High levels of airborne dust and microorganisms are continuing health concerns for animals and workers in enclosed animal housing. One approach that has been used to reduce indoor dust and microorganisms involves generation of a space charge of negative air ions which will charge dust particles and cause them to be precipitated out quickly or attached to oppositely charged surfaces. Effective distribution of the negative charge for a given generator configuration is well known to be dependent on air circulation and supply voltage. Since supply voltage is fixed for a given application, ion distribution beyond the immediate vicinity of a specific ion generator will be almost entirely dependent on air circulation. In the present study, three types of negative air ion generators were tested at direct current voltages ranging from -8 kV to -15 kV and air velocities from 0 to 200 m/min to quantify their effects on ion density distribution. Ion distribution increased significantly (P â‰¤ 0.01) and almost proportionally with power supply voltage and with air velocity. Compared to ambient ion density levels of about -5,000 ions/cm3, a common ceiling fan was able to extend negative ion density levels of 50,000 ions/cm3 out to 3 m from the Ceiling Ionizer and the Room Ionizer System, and the In-Duct Ionizer, which operated on compressed air, was able to extend these levels out to 5 m. Since Â±50,000 ions/cm3 has been demonstrated to have a lethal effect on airborne bacteria and to be effective for reducing airborne dust, the ability of common air moving devices to distribute this level of ion density 3 to 5 m away from the ion generator suggests that these devices could easily be effectively used to reduce dust and airborne microorganisms in a variety of applications with the addition of appropriate blowers or air moving devices.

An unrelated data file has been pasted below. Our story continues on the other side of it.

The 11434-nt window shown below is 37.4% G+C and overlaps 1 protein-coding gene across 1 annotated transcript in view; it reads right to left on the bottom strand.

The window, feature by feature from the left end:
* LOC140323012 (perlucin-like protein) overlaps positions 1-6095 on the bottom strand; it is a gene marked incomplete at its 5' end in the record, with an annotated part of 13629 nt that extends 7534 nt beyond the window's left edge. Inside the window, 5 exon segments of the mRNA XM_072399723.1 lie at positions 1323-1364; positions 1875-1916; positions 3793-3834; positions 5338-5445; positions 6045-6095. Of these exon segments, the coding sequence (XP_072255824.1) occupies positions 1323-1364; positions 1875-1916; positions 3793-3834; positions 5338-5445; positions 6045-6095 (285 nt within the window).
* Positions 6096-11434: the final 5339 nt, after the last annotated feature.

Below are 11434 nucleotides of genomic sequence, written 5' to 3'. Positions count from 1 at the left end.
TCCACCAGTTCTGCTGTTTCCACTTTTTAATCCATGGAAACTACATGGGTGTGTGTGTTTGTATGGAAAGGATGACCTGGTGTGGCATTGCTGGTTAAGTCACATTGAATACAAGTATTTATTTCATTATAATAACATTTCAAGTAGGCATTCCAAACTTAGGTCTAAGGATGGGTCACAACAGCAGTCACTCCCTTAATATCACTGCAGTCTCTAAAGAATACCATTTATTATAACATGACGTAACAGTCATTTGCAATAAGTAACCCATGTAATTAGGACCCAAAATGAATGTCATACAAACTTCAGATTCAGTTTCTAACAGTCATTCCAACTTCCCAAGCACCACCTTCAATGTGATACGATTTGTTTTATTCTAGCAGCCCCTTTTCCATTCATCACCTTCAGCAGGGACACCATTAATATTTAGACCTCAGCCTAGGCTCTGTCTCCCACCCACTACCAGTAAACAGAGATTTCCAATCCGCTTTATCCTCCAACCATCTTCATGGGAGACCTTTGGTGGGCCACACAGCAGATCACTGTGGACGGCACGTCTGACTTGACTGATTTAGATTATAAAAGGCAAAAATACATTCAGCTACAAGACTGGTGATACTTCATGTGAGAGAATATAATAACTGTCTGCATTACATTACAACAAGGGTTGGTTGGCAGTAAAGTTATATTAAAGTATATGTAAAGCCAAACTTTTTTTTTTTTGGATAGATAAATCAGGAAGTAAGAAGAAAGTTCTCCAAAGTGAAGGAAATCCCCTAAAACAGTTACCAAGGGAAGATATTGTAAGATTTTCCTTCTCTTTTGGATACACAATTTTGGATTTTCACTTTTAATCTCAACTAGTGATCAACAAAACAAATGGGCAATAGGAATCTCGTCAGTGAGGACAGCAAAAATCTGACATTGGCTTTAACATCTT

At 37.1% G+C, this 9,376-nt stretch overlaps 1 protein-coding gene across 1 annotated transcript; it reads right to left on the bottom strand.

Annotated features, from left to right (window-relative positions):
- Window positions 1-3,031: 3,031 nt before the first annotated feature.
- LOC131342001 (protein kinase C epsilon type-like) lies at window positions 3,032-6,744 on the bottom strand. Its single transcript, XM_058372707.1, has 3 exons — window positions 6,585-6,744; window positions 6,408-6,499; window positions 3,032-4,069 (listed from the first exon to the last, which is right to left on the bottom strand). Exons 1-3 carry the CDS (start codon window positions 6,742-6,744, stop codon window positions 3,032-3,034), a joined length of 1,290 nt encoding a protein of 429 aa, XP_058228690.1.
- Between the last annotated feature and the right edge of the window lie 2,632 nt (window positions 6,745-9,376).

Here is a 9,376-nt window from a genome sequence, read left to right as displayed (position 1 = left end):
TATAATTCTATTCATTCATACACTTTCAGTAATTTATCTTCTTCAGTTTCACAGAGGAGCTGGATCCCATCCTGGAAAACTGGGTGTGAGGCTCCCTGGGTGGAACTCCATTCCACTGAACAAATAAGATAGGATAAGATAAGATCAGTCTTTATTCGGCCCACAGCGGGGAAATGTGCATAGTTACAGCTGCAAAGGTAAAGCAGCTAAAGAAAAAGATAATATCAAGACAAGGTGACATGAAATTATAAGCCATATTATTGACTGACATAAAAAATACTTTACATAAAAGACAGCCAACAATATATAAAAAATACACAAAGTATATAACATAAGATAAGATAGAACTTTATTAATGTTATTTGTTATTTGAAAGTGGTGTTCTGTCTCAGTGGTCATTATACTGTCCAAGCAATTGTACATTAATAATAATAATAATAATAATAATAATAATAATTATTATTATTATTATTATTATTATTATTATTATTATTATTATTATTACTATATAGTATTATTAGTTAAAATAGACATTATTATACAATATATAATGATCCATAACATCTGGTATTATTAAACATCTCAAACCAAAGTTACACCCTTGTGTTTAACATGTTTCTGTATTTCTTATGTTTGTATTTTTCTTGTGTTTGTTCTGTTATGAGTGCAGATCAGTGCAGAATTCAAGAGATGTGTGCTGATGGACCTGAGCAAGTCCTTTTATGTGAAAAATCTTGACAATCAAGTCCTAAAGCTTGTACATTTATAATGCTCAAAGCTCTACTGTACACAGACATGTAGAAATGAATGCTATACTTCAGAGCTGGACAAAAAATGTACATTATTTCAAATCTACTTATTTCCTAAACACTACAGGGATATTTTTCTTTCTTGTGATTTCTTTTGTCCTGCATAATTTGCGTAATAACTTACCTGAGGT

Full article can be found in: Journal of Agricultural Safety and Health
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